The third reason for people coming to Whistler was prospecting, in search of copper, silver and gold. Myrtle Phillip of Whistler spoke about the life of the prospectors in an interview in 1982:

My, they were a peculiar breed of animals. The way that they would tramp the hills with the packs on the donkey’s back and all. From the earliest days they would go for miles and miles with their old donkey’s going along with them, carrying their pick. They’d live the hardest kind of life you know. It’s a fever that gets them, and they can’t get away from it. [i]

One renowned character from Kansas was the rugged Henry “Harry” Horstman. The Horstman glacier is named after him and there are still remnants of his solitary life today with his cabin and hand-dug tunnels preserved at 5300 ft. Whistler wasn’t a suitable place to be prospecting all year round, therefore growing produce and trapping were a way of supplementing income.

Pioneering Spirit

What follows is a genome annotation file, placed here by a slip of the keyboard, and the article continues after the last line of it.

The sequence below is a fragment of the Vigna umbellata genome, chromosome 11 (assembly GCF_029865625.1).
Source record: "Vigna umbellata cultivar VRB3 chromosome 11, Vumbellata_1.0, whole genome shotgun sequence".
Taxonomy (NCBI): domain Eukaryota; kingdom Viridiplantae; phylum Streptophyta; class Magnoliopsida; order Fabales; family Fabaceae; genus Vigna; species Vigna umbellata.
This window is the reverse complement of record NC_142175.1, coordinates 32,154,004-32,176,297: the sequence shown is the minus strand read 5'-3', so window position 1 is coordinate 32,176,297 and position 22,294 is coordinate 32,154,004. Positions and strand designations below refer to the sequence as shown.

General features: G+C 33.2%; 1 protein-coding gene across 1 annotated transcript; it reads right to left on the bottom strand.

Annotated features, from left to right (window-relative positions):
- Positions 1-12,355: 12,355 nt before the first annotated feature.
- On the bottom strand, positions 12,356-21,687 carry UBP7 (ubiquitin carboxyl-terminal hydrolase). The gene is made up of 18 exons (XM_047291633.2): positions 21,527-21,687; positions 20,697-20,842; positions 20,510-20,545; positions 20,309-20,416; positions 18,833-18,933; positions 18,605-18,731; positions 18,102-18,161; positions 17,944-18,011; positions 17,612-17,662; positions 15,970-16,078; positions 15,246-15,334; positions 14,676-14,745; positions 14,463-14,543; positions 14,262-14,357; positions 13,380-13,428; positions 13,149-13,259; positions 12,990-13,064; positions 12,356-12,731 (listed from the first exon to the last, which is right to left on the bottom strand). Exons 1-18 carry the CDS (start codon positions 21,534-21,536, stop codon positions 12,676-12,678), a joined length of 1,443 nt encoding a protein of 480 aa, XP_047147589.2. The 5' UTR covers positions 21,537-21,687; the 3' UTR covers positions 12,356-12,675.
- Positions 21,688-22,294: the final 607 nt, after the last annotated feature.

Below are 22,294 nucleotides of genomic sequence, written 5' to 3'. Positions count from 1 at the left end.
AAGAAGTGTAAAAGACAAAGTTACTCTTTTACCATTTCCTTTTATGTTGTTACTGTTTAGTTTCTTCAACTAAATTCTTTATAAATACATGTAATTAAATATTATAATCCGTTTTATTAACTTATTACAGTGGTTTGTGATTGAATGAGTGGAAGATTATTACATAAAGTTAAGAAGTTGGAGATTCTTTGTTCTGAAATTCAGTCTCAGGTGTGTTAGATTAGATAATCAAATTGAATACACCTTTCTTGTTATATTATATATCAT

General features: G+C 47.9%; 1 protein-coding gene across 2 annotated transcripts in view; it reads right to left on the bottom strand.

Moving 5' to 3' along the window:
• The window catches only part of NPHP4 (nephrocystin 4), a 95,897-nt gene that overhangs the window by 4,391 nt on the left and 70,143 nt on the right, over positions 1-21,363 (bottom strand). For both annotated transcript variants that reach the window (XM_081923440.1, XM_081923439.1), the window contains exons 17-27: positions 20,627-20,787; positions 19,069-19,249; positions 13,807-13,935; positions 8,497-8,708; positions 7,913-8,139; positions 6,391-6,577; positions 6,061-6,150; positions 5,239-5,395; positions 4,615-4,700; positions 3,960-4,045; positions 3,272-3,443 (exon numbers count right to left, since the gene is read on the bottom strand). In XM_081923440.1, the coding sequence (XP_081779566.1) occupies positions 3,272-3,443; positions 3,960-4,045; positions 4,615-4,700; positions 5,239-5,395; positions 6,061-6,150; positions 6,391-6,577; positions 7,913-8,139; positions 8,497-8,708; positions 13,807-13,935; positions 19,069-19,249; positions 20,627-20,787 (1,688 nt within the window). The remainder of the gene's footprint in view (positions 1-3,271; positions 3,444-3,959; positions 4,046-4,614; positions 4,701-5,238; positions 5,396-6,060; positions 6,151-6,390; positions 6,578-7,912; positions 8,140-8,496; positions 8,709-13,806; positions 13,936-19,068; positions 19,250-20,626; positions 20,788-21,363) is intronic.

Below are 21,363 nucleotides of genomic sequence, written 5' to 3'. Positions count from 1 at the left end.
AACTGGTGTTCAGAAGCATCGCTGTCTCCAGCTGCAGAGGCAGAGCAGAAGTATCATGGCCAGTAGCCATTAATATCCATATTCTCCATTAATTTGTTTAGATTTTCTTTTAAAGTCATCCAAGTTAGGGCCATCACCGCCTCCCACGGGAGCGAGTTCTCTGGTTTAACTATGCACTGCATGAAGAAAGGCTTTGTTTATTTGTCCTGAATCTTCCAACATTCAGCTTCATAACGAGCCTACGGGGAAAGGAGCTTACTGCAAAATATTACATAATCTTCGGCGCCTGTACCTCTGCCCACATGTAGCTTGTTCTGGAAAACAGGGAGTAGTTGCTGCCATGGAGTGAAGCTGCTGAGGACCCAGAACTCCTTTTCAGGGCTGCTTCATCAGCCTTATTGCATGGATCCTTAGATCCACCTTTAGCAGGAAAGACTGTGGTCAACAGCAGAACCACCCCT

In 1914 the area around Alta Lake was opened up and made more accessible after the completion of the P.G.E railway. It spelled the beginning of a new era in Whistler; the tourist trade, which is today a billion dollar industry. The first to use the beautiful landscape and abundant resources to create a destination resort were the legendary pioneers Alex and Myrtle Philip. The two met when Myrtle was lodging at Alex’s parents’ home while she worked as a teacher and the pair married in 1910. They became tempted by the stories of a stunning wilderness at Alta Lake from one of the first settlers: an eccentric trapper named John Millar, who was visiting Vancouver to trade furs. The Philips decided to visit John to see this so-called paradise for themselves for it had always been Alex’s dream to set up his own fishing lodge. It was no easy task getting there, having to travel by steamship to Squamish, stay overnight in Brackendale and then hike with packhorses for two days. The Phillips eventually arrived in August 1911 and with their bold, enterprising personalities, the pair purchased ten acres of land on the west side of Alta Lake from the resident trapper Charlie Chandler for $700. This led to the first boom town days of Whistler in which Rainbow Lodge was born and soon became the most popular resort west of Jasper. Myrtle began cooking meals for the train crews coming along the PGE, along with this she was known to be a great fisher and a skilled horsewoman. Kay Alsop was interviewed by CBC radio and spoke of Myrtle being labelled ‘the first lady of Whistler’, she also spoke of her as “a fantastic lady….all of her life she was very resourceful, but when she was young she was strong, sturdy, tall, with a lively (if it’s got to be done, let’s do it) approach to every problem.” [ii] Along with fishing, hiking and horse riding in the summer months, it was the new found popularity of skiing in the 1920’s that was to really put Whistler on the map — the next step in Whistlers history.